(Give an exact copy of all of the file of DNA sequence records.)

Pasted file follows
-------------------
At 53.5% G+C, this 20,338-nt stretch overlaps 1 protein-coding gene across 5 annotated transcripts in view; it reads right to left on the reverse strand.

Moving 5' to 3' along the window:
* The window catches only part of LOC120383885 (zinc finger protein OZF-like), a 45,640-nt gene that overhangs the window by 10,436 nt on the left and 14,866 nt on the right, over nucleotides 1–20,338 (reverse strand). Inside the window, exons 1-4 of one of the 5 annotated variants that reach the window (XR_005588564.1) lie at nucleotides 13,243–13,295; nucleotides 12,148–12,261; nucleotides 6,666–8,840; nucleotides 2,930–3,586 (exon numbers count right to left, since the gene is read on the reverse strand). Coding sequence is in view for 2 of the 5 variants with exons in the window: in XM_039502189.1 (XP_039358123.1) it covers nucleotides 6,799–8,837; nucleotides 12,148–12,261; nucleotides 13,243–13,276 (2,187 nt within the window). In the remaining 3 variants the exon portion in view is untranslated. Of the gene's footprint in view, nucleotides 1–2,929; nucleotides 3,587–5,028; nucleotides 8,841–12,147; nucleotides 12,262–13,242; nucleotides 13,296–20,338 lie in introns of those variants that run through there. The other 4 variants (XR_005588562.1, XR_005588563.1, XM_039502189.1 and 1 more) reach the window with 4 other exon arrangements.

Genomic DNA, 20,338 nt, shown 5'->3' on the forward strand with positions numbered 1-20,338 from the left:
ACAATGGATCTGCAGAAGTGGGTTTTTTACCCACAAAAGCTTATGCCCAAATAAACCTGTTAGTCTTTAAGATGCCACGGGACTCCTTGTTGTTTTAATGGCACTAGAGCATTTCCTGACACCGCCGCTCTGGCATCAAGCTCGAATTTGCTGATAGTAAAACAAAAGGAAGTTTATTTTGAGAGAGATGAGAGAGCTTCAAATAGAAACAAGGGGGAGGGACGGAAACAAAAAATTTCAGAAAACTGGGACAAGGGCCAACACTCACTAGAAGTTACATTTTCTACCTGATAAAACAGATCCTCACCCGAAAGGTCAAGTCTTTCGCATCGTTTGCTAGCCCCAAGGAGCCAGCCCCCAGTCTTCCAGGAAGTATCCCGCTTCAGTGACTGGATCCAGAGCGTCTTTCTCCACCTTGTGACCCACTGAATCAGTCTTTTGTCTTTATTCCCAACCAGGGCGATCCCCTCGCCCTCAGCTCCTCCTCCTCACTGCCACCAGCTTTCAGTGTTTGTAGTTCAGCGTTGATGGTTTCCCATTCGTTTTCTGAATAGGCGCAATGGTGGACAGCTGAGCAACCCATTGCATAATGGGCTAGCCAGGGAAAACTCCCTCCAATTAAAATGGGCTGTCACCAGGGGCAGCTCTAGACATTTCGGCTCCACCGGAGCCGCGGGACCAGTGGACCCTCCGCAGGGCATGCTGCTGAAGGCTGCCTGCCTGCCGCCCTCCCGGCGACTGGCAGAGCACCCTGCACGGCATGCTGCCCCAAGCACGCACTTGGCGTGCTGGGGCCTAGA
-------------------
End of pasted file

At 53.5% G+C, this 20,338-nt stretch overlaps 1 protein-coding gene across 5 annotated transcripts in view; it reads right to left on the reverse strand.

Moving 5' to 3' along the window:
* The window catches only part of LOC120383885 (zinc finger protein OZF-like), a 45,640-nt gene that overhangs the window by 10,436 nt on the left and 14,866 nt on the right, over nucleotides 1–20,338 (reverse strand). Inside the window, exons 1-4 of one of the 5 annotated variants that reach the window (XR_005588564.1) lie at nucleotides 13,243–13,295; nucleotides 12,148–12,261; nucleotides 6,666–8,840; nucleotides 2,930–3,586 (exon numbers count right to left, since the gene is read on the reverse strand). Coding sequence is in view for 2 of the 5 variants with exons in the window: in XM_039502189.1 (XP_039358123.1) it covers nucleotides 6,799–8,837; nucleotides 12,148–12,261; nucleotides 13,243–13,276 (2,187 nt within the window). In the remaining 3 variants the exon portion in view is untranslated. Of the gene's footprint in view, nucleotides 1–2,929; nucleotides 3,587–5,028; nucleotides 8,841–12,147; nucleotides 12,262–13,242; nucleotides 13,296–20,338 lie in introns of those variants that run through there. The other 4 variants (XR_005588562.1, XR_005588563.1, XM_039502189.1 and 1 more) reach the window with 4 other exon arrangements.

Genomic DNA, 20,338 nt, shown 5'->3' on the forward strand with positions numbered 1-20,338 from the left:
ACAATGGATCTGCAGAAGTGGGTTTTTTACCCACAAAAGCTTATGCCCAAATAAACCTGTTAGTCTTTAAGATGCCACGGGACTCCTTGTTGTTTTAATGGCACTAGAGCATTTCCTGACACCGCCGCTCTGGCATCAAGCTCGAATTTGCTGATAGTAAAACAAAAGGAAGTTTATTTTGAGAGAGATGAGAGAGCTTCAAATAGAAACAAGGGGGAGGGACGGAAACAAAAAATTTCAGAAAACTGGGACAAGGGCCAACACTCACTAGAAGTTACATTTTCTACCTGATAAAACAGATCCTCACCCGAAAGGTCAAGTCTTTCGCATCGTTTGCTAGCCCCAAGGAGCCAGCCCCCAGTCTTCCAGGAAGTATCCCGCTTCAGTGACTGGATCCAGAGCGTCTTTCTCCACCTTGTGACCCACTGAATCAGTCTTTTGTCTTTATTCCCAACCAGGGCGATCCCCTCGCCCTCAGCTCCTCCTCCTCACTGCCACCAGCTTTCAGTGTTTGTAGTTCAGCGTTGATGGTTTCCCATTCGTTTTCTGAATAGGCGCAATGGTGGACAGCTGAGCAACCCATTGCATAATGGGCTAGCCAGGGAAAACTCCCTCCAATTAAAATGGGCTGTCACCAGGGGCAGCTCTAGACATTTCGGCTCCACCGGAGCCGCGGGACCAGTGGACCCTCCGCAGGGCATGCTGCTGAAGGCTGCCTGCCTGCCGCCCTCCCGGCGACTGGCAGAGCACCCTGCACGGCATGCTGCCCCAAGCACGCACTTGGCGTGCTGGGGCCTAGA